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Nemours Children’s Hospital staff kneel in silence in support of ‘White Coats 4 Black Lives’ movement

8 minutes, 46 second moment of silence in honor of George Floyd

ORANGE COUNTY, Fla. – The health care community in Orlando is joining the call for change.

More than 100 physicians, nurses, and staff at Nemours Children’s Hospital in Lake Nona took a knee for 8 minutes and 46 seconds on Friday, the same amount of time George Floyd was restrained by his neck by a former Minneapolis police officer. An incident that led to his death.

“That was very hard to watch. It was hard to take in the entire scene recognizing that there were other people watching that-- including people that could’ve potentially intervened,” said Dr. Lonna Gordon, associate chief of adolescent medicine. “As a physician, we’re trained to recognize when someone dies. And I recognized the exact moment that George Floyd died.”

Floyd’s death has sparked emotions across the country and around the globe. Since his death, protesters have raised their voice in solidarity.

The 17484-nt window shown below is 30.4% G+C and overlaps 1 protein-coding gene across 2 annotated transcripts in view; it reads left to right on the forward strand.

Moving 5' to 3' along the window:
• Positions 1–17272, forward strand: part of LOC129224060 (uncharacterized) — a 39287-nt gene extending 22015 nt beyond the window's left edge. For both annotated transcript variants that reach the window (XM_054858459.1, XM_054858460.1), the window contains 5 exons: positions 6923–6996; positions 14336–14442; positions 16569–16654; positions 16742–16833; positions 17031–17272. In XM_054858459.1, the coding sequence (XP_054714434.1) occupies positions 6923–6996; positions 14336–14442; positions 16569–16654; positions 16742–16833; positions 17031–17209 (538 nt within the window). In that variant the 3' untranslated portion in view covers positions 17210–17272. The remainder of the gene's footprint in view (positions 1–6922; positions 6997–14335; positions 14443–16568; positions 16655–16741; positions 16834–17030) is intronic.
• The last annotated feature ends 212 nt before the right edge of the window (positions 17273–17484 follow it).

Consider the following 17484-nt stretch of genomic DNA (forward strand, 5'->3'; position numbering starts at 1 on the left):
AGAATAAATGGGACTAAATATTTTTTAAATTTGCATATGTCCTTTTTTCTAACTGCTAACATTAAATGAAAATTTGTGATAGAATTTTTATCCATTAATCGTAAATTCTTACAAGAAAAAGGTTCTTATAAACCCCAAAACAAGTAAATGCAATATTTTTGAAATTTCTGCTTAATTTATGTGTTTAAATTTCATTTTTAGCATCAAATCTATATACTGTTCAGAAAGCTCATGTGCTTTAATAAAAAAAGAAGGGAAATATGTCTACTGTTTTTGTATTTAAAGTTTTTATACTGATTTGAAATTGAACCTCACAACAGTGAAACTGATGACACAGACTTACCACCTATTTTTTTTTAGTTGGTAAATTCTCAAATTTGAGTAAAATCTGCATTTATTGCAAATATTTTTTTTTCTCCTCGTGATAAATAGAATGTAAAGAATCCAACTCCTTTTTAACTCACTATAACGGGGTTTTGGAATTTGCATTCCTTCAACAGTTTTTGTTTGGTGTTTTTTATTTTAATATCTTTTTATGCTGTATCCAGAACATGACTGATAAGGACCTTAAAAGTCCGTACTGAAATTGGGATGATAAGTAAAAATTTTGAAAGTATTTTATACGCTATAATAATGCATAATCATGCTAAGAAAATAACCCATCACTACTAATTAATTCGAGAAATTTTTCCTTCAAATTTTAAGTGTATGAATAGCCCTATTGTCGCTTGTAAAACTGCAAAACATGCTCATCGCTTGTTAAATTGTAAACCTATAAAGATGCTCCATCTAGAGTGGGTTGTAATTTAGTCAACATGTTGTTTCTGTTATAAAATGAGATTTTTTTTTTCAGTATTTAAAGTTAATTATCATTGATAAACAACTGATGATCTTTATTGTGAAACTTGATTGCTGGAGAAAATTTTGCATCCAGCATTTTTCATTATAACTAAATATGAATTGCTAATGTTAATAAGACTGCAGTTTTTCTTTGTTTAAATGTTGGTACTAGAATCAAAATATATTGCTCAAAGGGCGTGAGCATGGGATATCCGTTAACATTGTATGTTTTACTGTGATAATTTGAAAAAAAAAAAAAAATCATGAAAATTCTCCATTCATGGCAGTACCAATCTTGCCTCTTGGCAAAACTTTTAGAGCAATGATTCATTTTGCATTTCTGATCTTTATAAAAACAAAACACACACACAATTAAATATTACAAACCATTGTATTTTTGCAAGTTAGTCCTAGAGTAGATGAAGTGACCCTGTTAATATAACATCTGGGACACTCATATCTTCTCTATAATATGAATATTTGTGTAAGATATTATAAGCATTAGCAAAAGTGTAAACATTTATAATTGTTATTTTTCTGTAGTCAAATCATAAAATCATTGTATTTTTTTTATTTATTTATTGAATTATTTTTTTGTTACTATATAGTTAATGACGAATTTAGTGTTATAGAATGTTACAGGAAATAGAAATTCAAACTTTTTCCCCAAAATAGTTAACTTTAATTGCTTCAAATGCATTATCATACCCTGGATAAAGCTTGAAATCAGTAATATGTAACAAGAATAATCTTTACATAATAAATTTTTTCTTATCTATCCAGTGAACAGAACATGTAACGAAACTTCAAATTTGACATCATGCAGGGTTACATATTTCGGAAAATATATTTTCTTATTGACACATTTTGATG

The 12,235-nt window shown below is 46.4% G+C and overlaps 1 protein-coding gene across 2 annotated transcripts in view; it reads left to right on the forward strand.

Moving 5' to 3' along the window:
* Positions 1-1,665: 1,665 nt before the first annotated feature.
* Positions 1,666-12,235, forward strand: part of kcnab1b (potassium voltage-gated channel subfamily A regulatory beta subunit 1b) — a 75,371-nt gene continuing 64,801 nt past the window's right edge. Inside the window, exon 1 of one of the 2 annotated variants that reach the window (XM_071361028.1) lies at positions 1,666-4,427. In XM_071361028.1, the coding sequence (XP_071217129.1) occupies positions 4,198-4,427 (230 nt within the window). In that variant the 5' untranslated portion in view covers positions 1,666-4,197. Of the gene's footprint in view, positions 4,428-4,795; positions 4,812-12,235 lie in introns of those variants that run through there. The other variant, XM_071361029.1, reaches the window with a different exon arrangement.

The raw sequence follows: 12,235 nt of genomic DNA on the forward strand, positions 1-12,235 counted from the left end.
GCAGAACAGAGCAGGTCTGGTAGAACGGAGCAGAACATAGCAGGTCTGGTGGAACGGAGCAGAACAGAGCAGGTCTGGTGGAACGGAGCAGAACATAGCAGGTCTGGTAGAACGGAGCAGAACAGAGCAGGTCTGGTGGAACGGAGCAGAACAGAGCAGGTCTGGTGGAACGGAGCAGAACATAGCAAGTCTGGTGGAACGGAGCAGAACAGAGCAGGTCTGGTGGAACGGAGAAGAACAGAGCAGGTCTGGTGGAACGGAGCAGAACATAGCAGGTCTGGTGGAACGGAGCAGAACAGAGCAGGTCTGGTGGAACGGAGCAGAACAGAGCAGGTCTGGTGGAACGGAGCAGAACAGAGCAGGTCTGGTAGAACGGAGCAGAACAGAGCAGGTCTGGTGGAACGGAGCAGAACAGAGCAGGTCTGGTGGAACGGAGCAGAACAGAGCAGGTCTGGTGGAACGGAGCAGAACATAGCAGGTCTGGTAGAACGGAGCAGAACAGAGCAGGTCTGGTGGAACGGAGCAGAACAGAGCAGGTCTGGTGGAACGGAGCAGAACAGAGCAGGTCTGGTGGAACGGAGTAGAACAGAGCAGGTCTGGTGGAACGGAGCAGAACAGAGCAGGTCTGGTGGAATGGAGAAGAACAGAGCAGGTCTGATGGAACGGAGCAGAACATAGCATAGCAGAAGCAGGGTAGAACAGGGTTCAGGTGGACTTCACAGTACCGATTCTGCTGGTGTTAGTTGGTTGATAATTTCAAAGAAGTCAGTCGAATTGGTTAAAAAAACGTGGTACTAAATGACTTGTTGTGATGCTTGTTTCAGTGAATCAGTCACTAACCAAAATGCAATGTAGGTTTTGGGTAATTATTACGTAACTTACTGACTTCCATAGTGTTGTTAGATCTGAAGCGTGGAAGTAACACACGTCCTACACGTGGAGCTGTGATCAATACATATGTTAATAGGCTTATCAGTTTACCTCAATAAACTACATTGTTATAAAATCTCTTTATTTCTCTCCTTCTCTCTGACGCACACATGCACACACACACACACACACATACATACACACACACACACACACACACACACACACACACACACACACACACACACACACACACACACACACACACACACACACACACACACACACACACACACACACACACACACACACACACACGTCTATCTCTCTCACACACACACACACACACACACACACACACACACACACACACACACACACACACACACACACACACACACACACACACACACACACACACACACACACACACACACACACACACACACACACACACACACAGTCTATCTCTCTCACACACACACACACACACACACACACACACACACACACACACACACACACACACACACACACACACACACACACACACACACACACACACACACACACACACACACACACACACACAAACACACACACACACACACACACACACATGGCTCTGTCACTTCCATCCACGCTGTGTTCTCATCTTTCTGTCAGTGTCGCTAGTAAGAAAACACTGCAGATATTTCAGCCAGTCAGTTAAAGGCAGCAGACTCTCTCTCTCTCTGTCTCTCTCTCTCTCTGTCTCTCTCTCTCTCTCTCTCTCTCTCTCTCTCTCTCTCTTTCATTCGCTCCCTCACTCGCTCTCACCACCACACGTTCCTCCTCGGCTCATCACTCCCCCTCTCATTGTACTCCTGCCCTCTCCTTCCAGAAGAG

“We feel a lot of sadness for hardships that people have gone through and the way they’ve been treated because of how they look,” Alicia Guerrero, a physician at Nemours Children’s hospital, said.

Outside the hospital’s common area, they kneeled in silence--some held signs that read “White Coats 4 Black Lives,” others bowed their heads.

“We want the community to understand that we’re not tone deaf. We hear you, we understand this plight and that we’re in this fight as well,” Gordon said.

The demonstration wasn't just for Floyd, it also honored all the lives taken from police brutality.

“We hope in the future it makes a change. Please guys, let’s just continue to try and make a change,” Autum Hinds, a physician, said.

Their silent fight also served to raise awareness about issues surrounding the healthcare system.

“We recognize how that affects patient care and racism in the healthcare system and we stand for equality and justice and fair treatment for everybody,” Guerrero said.

“What Nemours is trying to do to address the social determinants of health and try to make healthcare more equitable for not just those who have privilege in our society but everyone in our society,” said Samantha Kennedy, a physician, who also took a knee.


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